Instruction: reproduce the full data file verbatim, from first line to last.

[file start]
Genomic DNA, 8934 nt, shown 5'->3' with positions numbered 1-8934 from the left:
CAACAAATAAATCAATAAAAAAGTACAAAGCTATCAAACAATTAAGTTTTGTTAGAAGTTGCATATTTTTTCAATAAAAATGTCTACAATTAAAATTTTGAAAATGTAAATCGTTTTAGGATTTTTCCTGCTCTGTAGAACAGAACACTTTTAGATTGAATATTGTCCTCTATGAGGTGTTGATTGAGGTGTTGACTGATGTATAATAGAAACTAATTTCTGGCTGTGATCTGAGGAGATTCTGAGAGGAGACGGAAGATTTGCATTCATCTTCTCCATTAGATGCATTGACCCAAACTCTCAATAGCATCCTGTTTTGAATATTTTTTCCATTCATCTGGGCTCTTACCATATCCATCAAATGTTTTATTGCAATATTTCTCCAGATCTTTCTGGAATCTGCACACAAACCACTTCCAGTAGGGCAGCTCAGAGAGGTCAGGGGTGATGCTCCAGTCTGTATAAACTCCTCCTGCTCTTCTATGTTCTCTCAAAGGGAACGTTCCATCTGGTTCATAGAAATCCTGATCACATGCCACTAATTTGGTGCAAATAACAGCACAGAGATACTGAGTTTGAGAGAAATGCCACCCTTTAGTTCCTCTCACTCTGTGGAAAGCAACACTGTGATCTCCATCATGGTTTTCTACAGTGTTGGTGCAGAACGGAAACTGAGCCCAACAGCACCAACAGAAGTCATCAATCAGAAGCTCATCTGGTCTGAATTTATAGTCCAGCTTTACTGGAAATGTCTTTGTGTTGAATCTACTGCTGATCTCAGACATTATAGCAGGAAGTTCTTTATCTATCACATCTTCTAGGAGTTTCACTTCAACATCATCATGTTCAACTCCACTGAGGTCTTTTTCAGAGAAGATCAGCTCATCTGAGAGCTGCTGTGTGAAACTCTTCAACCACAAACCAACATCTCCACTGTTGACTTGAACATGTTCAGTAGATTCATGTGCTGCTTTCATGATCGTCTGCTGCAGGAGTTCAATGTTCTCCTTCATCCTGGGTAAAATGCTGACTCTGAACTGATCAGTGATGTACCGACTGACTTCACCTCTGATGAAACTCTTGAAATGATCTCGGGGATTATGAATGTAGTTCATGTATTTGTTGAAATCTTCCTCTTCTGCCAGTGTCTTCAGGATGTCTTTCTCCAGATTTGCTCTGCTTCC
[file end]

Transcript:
Genomic DNA, 8934 nt, shown 5'->3' with positions numbered 1-8934 from the left:
CAACAAATAAATCAATAAAAAAGTACAAAGCTATCAAACAATTAAGTTTTGTTAGAAGTTGCATATTTTTTCAATAAAAATGTCTACAATTAAAATTTTGAAAATGTAAATCGTTTTAGGATTTTTCCTGCTCTGTAGAACAGAACACTTTTAGATTGAATATTGTCCTCTATGAGGTGTTGATTGAGGTGTTGACTGATGTATAATAGAAACTAATTTCTGGCTGTGATCTGAGGAGATTCTGAGAGGAGACGGAAGATTTGCATTCATCTTCTCCATTAGATGCATTGACCCAAACTCTCAATAGCATCCTGTTTTGAATATTTTTTCCATTCATCTGGGCTCTTACCATATCCATCAAATGTTTTATTGCAATATTTCTCCAGATCTTTCTGGAATCTGCACACAAACCACTTCCAGTAGGGCAGCTCAGAGAGGTCAGGGGTGATGCTCCAGTCTGTATAAACTCCTCCTGCTCTTCTATGTTCTCTCAAAGGGAACGTTCCATCTGGTTCATAGAAATCCTGATCACATGCCACTAATTTGGTGCAAATAACAGCACAGAGATACTGAGTTTGAGAGAAATGCCACCCTTTAGTTCCTCTCACTCTGTGGAAAGCAACACTGTGATCTCCATCATGGTTTTCTACAGTGTTGGTGCAGAACGGAAACTGAGCCCAACAGCACCAACAGAAGTCATCAATCAGAAGCTCATCTGGTCTGAATTTATAGTCCAGCTTTACTGGAAATGTCTTTGTGTTGAATCTACTGCTGATCTCAGACATTATAGCAGGAAGTTCTTTATCTATCACATCTTCTAGGAGTTTCACTTCAACATCATCATGTTCAACTCCACTGAGGTCTTTTTCAGAGAAGATCAGCTCATCTGAGAGCTGCTGTGTGAAACTCTTCAACCACAAACCAACATCTCCACTGTTGACTTGAACATGTTCAGTAGATTCATGTGCTGCTTTCATGATCGTCTGCTGCAGGAGTTCAATGTTCTCCTTCATCCTGGGTAAAATGCTGACTCTGAACTGATCAGTGATGTACCGACTGACTTCACCTCTGATGAAACTCTTGAAATGATCTCGGGGATTATGAATGTAGTTCATGTATTTGTTGAAATCTTCCTCTTCTGCCAGTGTCTTCAGGATGTCTTTCTCCAGATTTGCTCTGCTTCC